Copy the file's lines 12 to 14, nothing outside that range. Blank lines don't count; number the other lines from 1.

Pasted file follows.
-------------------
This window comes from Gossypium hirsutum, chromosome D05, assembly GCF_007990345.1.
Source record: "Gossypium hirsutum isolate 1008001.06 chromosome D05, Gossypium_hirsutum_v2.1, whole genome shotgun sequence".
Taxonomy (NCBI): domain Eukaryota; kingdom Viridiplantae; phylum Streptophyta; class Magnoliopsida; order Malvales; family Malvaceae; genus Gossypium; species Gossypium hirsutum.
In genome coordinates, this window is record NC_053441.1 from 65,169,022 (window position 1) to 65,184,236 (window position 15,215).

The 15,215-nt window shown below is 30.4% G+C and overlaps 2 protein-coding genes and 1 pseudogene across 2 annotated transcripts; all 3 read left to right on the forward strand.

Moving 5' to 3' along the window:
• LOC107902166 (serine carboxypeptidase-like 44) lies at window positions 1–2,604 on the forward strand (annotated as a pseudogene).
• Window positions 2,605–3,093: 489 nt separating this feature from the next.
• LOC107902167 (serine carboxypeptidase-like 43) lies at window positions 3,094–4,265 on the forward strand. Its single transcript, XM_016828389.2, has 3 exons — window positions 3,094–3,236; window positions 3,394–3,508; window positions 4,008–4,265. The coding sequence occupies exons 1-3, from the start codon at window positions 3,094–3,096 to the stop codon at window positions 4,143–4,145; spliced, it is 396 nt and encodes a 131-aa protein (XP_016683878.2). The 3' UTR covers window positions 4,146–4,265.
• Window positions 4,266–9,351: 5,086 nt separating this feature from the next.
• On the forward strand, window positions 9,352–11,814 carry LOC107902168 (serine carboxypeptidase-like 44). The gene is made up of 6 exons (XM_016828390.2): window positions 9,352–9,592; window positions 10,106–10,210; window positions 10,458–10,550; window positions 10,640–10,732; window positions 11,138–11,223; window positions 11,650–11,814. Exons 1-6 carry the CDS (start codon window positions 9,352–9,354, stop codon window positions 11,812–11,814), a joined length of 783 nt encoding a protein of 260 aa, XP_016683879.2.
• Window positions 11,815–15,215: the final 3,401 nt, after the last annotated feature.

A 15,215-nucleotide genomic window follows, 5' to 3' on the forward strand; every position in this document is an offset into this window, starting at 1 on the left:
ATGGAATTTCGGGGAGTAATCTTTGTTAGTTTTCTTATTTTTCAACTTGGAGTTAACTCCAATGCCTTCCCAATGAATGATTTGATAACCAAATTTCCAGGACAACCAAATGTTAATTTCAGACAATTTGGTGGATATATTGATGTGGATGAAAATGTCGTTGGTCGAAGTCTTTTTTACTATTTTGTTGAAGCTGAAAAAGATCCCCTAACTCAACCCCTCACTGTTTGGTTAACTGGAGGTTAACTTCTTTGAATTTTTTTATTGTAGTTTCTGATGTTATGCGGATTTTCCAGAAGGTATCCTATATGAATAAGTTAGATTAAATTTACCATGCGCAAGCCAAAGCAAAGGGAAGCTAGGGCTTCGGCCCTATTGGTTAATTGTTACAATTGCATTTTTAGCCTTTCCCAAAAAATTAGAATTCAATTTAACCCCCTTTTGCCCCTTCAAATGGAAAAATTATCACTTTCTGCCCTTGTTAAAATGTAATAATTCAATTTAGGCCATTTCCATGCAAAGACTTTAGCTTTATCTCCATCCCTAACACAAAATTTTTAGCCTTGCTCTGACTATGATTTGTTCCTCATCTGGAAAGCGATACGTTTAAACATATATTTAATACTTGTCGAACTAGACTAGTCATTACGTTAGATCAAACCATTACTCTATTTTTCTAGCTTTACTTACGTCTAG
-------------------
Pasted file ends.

• Window positions 11,815–15,215: the final 3,401 nt, after the last annotated feature.

A 15,215-nucleotide genomic window follows, 5' to 3' on the forward strand; every position in this document is an offset into this window, starting at 1 on the left:
ATGGAATTTCGGGGAGTAATCTTTGTTAGTTTTCTTATTTTTCAACTTGGAGTTAACTCCAATGCCTTCCCAATGAATGATTTGATAACCAAATTTCCAGGACAACCAAATGTTAATTTCAGACAATTTGGTGGATATATTGATGTGGATGAAAATGTCGTTGGTCGAAGTCTTTTTTACTATTTTGTTGAAGCTGAAAAAGATCCCCTAACTCAACCCCTCACTGTTTGGTTAACTGGAGGTTAACTTCTTTGAATTTTTTTATTGTAGTTTCTGATGTTATGCGGATTTTCCAGAAGGTATCCTATATGAATAAGTTAGATTAAATTTACCATGCGCAAGCCAAAGCAAAGGGAAGCTAGGGCTTCGGCCCTATTGGTTAATTGTTACAATTGCATTTTTAGCCTTTCCCAAAAAATTAGAATTCAATTTAACCCCCTTTTGCCCCTTCAAATGGAAAAATTATCACTTTCTGCCCTTGTTAAAATGTAATAATTCAATTTAGGCCATTTCCATGCAAAGACTTTAGCTTTATCTCCATCCCTAACACAAAATTTTTAGCCTTGCTCTGACTATGATTTGTTCCTCATCTGGAAAGCGATACGTTTAAACATATATTTAATACTTGTCGAACTAGACTAGTCATTACGTTAGATCAAACCATTACTCTATTTTTCTAGCTTTACTTACGTCTAG